30 Days Wild – Day 10

I often take Friday off if I am working at the weekend, so I spent the day catching up on work in the garden. I started by going through the moth trap, catches are increasing now with warmer weather and today’s highlight was a great oak beauty, another southern woodland specialist. This one is a male as you can see from the feathery antennae which it uses to “smell” the females and so find them in the dark.

great oak beauty

great oak beauty

It was a warm, rather than sunny day, so the insects in the garden were somewhat disappointing, I saw no butterflies the whole day! Lots of bees were out and about though and I managed to get a picture of this very colourful parasitic wasp.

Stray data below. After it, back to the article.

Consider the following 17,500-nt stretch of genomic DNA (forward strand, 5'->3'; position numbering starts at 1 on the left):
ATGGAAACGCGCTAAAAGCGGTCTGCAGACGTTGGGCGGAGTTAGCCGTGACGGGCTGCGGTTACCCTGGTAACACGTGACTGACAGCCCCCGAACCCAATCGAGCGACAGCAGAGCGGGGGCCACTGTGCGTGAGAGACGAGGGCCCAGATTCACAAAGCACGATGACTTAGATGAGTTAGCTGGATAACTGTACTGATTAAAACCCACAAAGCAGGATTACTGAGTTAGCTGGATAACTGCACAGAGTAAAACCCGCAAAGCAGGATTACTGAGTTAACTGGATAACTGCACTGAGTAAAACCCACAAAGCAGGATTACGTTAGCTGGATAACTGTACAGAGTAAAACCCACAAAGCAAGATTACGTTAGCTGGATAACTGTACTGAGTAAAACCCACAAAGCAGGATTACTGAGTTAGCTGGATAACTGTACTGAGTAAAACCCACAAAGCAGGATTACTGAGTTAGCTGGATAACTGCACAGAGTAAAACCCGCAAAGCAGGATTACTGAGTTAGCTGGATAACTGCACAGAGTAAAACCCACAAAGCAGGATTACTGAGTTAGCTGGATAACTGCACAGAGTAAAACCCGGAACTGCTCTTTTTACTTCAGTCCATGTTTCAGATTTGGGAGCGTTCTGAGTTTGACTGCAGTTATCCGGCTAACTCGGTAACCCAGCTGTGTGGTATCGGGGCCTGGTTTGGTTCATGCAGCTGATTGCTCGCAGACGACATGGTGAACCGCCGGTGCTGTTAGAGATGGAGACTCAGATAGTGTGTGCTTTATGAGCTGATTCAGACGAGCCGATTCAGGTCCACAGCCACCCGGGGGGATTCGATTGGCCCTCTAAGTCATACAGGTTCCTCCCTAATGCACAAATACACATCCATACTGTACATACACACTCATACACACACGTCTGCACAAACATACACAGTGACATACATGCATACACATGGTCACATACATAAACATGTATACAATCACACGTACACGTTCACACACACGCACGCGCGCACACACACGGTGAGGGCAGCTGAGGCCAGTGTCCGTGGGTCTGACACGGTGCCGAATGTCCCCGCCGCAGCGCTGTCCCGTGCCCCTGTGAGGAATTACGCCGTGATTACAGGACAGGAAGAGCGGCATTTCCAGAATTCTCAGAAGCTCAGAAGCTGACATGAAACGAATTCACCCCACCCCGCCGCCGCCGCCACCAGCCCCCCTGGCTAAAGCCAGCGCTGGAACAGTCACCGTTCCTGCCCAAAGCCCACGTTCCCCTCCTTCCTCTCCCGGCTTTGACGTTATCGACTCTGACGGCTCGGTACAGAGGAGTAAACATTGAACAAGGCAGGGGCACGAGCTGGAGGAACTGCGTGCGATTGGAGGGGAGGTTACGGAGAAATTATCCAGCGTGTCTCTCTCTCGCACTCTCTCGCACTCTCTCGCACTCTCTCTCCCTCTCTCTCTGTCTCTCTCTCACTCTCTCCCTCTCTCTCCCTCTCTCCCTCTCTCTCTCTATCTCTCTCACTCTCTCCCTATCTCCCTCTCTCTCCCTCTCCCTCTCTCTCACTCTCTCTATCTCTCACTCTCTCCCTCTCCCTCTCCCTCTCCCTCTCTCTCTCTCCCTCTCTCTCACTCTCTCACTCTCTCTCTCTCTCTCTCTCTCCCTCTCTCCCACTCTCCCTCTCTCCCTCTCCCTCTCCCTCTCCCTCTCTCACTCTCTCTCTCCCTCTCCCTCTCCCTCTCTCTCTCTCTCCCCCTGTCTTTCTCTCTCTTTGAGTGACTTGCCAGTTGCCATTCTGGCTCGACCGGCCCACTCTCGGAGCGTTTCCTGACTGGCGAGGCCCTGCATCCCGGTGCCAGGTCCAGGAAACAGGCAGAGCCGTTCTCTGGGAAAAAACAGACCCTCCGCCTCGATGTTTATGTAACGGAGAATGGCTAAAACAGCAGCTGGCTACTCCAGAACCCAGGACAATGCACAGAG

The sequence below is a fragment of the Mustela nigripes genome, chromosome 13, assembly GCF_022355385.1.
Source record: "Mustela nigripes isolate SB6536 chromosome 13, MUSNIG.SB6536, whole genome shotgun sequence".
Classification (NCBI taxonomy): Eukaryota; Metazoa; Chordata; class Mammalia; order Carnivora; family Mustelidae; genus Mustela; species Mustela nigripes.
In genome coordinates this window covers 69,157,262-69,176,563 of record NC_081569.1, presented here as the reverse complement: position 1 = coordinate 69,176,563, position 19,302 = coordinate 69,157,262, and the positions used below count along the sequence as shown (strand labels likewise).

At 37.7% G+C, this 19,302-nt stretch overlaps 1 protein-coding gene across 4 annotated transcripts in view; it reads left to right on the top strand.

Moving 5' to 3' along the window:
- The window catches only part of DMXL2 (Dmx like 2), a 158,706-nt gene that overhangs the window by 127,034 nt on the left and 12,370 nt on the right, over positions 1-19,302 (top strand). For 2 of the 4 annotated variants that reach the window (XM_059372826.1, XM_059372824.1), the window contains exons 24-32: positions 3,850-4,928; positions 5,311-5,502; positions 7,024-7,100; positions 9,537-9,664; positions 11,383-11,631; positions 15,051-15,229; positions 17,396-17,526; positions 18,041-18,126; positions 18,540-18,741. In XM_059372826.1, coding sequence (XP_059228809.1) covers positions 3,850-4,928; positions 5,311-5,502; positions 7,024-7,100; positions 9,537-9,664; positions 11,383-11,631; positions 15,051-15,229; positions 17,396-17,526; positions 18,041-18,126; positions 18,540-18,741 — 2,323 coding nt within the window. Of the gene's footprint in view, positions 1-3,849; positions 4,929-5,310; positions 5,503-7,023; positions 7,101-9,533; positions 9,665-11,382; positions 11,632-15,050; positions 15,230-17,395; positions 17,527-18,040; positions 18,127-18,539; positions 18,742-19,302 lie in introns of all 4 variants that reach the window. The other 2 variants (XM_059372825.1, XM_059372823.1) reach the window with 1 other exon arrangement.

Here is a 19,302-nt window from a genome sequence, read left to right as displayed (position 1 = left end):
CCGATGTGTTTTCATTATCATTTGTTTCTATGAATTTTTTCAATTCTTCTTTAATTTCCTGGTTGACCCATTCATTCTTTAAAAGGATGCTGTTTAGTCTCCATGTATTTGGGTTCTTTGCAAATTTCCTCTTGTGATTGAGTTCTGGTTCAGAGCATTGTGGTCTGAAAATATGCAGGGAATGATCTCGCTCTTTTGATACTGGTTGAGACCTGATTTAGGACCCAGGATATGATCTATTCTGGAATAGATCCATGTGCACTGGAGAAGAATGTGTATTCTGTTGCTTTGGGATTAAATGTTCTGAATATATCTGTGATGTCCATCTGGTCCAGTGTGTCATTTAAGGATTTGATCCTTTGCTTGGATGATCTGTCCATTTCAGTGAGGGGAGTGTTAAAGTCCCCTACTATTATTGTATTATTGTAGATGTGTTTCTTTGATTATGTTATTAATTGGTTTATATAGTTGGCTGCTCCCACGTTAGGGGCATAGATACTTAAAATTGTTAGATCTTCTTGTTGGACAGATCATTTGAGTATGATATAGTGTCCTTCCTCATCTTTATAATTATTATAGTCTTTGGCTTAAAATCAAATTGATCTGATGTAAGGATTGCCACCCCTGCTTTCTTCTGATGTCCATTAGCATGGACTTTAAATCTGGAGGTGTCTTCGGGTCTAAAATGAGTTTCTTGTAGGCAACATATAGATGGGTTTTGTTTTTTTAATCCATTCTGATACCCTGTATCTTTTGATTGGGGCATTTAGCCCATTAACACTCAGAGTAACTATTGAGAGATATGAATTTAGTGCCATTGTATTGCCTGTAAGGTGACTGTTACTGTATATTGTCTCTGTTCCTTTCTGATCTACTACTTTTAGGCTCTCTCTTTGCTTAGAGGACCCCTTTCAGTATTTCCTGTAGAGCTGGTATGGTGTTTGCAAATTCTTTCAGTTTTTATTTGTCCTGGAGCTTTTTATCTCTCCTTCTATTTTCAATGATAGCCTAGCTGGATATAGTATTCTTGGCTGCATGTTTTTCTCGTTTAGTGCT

parasitic wasp

parasitic wasp

I was mostly tidying up, not something I do too much of in the garden as the “untidy” bits are often where the wildlife is. One area that gets minimal attention is the tiny meadow area, it is only something like 20 square metres but attracts lost of insects and even after just two years looks quite the part. A key species that we introduced was yellow rattle. It is an annual that germinates in April and grows very rapidly, partly because it is semi-parasitic on other plants including grasses. This means the grass grows less vigorously allowing more space for herb species, the “flowers” to grow, increasing the number of species in the sward. The yellow rattle flowers themselves are very attractive to bees as well as adding colour to the meadow.

yellow rattle

yellow rattle

In agricultural terms a meadow full of yellow rattle was a bad thing though, as the rattle reduces the vigour of the grasses and if you are making hay, grasses are the crop.

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